The store is to be built on a 2.1-acre (0.85-hectare) tract in the Gowanus Canal corridor that at various times has been used for a junkyard, an oil-processing facility and a coal yard. A visitor walking the streets encounters a gritty collection of industry, including a marble company, a concrete plant, a metal recycling plant and auto-repair shops.

    Whole Foods has already started cleaning up the soil, which is contaminated with benzene, a carcinogen, as well as toluene, ethylbenzene and xylene, according to the New York State Department of Environmental Conservation.

    Friends of Gowanus

    Friends and Residents of Greater Gowanus, a community group, said the cleanup is doing more harm than good. Digging is pushing contaminants into the underground water supply in an area that's a wetland, said Marlene Donnelly, a member of the steering committee of the group, which detailed its assertions in an eight-page letter to the environmental conservation department.

    ``We're spending millions of dollars to clean up the site the right way,'' Minardi said. ``The majority of people want us there. It's only a small group of people hung up on several issues.''

    As for calls to cut back parking and add a green roof, Whole Foods said no.

    Advocates such as McClure, 44, said they are pressuring Whole Foods because its presence may spur further development. Two years ago, McClure's group was successful in getting Commerce Bancorp Inc. to alter plans for a suburban-style branch on the Fifth Avenue commercial strip in Park Slope.

    Luxury Buildings

    The area close to the planned store is already changing. More than half a dozen luxury buildings are being constructed, including the Novo, where a three-bedroom, two-bath apartment with 1,595 square feet costs almost $1.1 million.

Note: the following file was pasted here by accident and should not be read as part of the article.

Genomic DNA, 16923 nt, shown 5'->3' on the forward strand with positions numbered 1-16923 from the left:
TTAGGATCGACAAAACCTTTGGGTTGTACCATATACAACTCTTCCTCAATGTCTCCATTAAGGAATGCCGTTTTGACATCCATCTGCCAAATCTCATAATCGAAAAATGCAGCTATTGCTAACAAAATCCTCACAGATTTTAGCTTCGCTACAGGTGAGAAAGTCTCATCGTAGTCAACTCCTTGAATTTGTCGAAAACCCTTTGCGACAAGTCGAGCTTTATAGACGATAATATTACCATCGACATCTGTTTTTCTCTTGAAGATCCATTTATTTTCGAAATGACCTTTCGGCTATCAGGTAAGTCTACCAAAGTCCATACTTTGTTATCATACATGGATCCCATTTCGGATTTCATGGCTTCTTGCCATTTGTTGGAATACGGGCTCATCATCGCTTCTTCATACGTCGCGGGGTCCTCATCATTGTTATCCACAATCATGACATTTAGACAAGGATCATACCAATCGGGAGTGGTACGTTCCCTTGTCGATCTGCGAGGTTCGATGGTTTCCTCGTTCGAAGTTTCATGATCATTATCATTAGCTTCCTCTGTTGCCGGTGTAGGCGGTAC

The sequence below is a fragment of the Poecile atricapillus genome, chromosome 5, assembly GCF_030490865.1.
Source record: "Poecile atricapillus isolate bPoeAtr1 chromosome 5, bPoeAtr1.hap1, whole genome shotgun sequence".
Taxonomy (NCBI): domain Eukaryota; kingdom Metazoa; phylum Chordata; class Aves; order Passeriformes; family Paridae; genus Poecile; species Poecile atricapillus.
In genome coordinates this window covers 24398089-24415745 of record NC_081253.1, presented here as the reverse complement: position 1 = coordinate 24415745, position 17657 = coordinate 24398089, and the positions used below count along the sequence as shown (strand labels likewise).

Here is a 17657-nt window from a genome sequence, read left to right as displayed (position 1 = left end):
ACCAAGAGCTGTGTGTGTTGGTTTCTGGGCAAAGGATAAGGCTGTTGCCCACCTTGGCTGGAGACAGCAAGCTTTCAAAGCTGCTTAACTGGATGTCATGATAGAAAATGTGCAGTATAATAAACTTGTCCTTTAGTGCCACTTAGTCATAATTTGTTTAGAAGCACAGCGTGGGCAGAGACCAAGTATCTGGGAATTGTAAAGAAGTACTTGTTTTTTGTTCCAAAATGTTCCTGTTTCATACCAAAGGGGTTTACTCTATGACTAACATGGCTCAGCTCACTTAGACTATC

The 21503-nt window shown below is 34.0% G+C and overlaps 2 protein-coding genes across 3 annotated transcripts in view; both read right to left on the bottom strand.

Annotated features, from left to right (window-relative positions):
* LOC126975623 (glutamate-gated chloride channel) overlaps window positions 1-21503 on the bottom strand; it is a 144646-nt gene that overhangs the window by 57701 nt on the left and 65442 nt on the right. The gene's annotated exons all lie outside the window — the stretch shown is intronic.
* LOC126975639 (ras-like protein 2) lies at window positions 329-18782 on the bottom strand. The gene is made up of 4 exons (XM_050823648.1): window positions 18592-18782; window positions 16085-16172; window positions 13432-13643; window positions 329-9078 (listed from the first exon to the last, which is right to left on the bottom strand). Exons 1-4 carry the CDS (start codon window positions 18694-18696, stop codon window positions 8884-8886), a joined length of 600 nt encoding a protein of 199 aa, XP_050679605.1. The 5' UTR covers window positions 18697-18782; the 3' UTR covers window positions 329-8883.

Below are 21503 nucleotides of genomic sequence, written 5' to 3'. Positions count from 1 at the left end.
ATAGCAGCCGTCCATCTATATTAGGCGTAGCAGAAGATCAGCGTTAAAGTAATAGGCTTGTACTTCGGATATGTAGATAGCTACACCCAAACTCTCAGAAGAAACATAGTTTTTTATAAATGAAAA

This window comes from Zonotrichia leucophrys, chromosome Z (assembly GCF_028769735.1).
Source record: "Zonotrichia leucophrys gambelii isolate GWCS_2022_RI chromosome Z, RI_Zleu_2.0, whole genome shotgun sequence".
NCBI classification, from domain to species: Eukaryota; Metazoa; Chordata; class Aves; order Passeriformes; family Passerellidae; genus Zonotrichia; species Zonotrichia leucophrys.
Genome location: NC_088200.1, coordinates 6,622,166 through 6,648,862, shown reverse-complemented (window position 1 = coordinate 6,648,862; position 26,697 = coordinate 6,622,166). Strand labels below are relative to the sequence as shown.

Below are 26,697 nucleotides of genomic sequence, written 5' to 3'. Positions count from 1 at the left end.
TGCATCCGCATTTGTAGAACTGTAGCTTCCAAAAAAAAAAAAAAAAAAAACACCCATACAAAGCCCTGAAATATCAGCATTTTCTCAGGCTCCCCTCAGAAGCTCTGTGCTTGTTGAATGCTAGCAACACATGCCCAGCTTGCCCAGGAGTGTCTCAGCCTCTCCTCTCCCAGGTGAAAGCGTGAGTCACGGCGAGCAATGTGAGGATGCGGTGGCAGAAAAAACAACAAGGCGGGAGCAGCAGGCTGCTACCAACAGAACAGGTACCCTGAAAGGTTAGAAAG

``Once you put a big store there, it will provide justification for further zoning changes,'' he said. ``Whatever happens there, you are going to be introducing a fair number of residential units, virtually all of them market rate and luxury.''

    Whole Foods isn't discouraged, Minardi said.

    ``We like Brooklyn because it's cool and hip, and the store will be in an area just starting to change,'' she said.

    The criticism has ``been a little brutal,'' she said. ``But we're happy to be there.''

  4. Caca, I think I told ya a year ago or so that Bally Fitness was gonna go bk, and they did last week.
    I hope your checks don't bounce!

  5. Careful with those mangoes. They're irradiated to kill those nasty weevils, as is most other imported tropical fruit.

    Costco also says it's considering Indian mangos. There's just one thing the company's looking into, and that's gamma radiation, which is now required for imported fruit. Indian mangos have to be irradiated to make sure a particular pest, known as the mango seed weevil, doesn't enter the U.S. surreptitiously. But Savani, backed up by a number of scientific studies and a clean bill of health from the USDA, claims it's a fairly harmless process - something like microwaving or pasteurization. He says it even extends the shelf life of the fruit.

    The FDA has approved the process, and allegedly the irradiated food doesn't even have to be labeled as such. Call it safe and harmless "cold pasteurization" if you want, but to me it seems unwise indeed.